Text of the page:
Pandemic preparedness by AEP Texas has been coordinated on an AEP operating company and AEP System basis. The broader AEP organization supports its operating companies system wide by providing assistance during emergencies and by securing increased efficiencies through coordination of planning, design, construction, maintenance, and operation in all business aspects, including pandemic preparedness.

AEP Texas, in coordination with other AEP affiliates across the AEP system, plans on a continuous basis to protect its work force and strive to meet the public's expectations to provide reliable electrical service if a pandemic were to occur. To accomplish this, AEP commissioned the formation of an Avian Task Force to develop a corporate plan and recommendations from a business continuity perspective. A group of employees from across the AEP system were tasked with the development of a series of recommendations to mitigate the impacts of a pandemic to the system and to maintain a base of information for its employees and customers. The focus areas of the Avian Task Force included, but were not limited to, leadership and decision-making authorities, investment project reviews, health and travel restrictions, equipment and medicinal necessities, strategic communications, contracts, security, and regulatory and technological requirements. The pandemic preparations are intended to build upon the AEP Texas existing resources, processes and procedures (i.e. storm restoration, emergency response procedures) whenever possible but also address the unique nature of a pandemic threat.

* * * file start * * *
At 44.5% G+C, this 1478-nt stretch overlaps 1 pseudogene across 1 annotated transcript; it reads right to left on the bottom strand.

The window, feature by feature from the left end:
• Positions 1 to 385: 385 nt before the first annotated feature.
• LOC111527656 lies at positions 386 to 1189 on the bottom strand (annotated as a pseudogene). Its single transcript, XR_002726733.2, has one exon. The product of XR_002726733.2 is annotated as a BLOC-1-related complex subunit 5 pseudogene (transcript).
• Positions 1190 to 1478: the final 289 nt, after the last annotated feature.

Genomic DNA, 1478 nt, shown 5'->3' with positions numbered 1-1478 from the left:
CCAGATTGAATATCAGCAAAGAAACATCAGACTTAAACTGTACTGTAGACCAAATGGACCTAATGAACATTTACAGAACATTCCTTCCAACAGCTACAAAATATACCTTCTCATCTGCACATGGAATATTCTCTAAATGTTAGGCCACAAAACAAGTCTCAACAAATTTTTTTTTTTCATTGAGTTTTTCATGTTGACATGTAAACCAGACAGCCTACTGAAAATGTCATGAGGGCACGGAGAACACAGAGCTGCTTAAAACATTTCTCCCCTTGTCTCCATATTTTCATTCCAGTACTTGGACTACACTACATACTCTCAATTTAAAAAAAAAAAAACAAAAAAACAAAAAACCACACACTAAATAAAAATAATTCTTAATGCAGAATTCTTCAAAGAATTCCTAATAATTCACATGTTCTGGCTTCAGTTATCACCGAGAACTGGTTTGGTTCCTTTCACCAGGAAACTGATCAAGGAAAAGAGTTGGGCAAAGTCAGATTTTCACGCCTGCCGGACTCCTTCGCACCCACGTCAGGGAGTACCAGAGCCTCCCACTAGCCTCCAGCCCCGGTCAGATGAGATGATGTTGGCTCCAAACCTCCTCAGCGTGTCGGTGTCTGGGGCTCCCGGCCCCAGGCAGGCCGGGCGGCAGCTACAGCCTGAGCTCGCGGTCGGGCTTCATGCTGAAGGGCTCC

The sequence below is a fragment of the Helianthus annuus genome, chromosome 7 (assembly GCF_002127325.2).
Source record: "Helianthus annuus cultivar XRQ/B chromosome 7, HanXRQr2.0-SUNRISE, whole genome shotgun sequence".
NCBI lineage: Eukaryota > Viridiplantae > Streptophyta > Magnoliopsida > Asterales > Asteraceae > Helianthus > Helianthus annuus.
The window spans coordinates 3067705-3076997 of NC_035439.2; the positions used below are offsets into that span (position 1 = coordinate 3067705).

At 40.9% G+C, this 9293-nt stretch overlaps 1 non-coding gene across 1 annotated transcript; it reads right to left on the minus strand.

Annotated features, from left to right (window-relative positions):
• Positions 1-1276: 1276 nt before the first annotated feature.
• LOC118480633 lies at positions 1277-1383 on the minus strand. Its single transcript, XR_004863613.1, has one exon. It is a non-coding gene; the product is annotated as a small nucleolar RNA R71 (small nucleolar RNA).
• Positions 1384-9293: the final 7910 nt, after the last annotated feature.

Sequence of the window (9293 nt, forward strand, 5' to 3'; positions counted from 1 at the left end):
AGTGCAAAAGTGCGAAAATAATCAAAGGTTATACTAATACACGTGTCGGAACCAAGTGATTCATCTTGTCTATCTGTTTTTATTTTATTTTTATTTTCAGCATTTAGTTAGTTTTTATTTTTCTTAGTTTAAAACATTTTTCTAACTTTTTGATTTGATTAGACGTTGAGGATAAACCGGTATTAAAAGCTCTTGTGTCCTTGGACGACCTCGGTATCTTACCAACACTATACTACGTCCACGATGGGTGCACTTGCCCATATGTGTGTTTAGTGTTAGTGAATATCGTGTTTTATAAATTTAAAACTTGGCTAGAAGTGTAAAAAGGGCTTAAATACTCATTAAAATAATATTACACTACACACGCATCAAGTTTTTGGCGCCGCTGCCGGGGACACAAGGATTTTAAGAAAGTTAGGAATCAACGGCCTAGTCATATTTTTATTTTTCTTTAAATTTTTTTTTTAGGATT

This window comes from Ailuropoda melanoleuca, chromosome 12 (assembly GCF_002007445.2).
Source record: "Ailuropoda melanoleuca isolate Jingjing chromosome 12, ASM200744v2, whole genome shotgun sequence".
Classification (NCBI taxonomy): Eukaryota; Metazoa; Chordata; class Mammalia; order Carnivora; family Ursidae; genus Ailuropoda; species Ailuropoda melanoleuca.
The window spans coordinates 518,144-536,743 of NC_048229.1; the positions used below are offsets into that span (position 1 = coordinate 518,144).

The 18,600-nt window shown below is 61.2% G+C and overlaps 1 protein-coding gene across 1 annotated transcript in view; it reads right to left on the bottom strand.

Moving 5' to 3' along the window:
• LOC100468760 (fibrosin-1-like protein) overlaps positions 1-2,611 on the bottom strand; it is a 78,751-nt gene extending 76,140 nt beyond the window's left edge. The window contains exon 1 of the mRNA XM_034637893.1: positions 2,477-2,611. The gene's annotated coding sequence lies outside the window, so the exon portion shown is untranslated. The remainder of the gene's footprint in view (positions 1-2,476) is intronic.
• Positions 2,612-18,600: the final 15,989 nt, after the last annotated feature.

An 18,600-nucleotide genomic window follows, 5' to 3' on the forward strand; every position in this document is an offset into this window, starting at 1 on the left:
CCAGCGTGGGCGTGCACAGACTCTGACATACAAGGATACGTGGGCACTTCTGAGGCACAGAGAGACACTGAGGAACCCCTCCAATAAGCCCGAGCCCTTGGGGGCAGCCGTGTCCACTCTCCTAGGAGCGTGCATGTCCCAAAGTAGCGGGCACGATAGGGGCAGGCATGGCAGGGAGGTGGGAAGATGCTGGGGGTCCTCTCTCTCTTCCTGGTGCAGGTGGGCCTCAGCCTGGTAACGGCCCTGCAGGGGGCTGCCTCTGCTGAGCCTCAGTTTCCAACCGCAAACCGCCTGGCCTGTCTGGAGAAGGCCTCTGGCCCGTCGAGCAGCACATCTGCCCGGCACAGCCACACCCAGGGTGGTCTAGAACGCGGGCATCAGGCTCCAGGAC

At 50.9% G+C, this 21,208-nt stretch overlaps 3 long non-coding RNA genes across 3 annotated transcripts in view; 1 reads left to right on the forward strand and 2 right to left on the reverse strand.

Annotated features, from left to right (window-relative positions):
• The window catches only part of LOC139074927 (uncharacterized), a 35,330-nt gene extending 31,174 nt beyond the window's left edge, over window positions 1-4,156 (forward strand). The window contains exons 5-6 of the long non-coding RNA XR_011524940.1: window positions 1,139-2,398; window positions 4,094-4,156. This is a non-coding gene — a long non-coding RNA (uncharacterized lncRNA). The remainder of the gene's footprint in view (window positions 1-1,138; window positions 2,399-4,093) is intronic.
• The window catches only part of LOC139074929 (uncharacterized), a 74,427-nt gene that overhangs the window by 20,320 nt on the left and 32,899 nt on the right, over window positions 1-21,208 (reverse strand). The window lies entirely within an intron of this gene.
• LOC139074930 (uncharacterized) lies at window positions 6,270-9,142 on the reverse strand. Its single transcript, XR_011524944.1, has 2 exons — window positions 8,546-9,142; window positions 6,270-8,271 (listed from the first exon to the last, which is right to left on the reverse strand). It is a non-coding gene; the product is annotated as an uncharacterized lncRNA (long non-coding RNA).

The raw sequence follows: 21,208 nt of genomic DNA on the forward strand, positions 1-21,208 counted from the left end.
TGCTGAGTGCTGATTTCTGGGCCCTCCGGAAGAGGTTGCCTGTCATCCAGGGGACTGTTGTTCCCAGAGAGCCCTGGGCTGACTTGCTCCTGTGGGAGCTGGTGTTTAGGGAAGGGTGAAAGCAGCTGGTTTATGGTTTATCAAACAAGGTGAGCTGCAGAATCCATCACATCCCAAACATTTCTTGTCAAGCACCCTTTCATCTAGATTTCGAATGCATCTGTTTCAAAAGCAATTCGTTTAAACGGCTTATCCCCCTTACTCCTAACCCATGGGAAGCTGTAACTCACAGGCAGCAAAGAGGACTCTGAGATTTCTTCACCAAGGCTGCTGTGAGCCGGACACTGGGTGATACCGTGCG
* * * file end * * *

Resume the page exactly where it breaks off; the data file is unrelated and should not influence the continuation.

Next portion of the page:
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The BCP, of which the AEP Texas Pandemic Plan is encompassed, defines the procedures employed to ensure the timely and orderly resumption of a company's business operations in the event a pandemic were to occur. This plan outlines procedures and tests how well its organization is prepared to survive a business disruption with minimum interruption to its daily routine. The plan reflects the specifics of the organization, focusing on understanding the organization's needs, critical business operations, and their respective dependencies.

The AEP Texas BCP is designed to address the following three disaster scenarios: loss of building, loss of applications and loss of workforce and includes the following objectives:

• Establish policies to be implemented during a pandemic;

Maintain a healthy work environment for AEP Texas employees with effective

policies and practices to contain and minimize the spread of infection in the workplace;

• Educate AEP Texas employees on how to maintain a healthy environment at home and minimize the spread of infection within their families;

Allocate resources to protect AEP Texas employees and customers;

• Ensure the coordination and alignment of an AEP Texas response with other critical organizations, key suppliers, and the community;

• Maintain critical operations during a pandemic; and,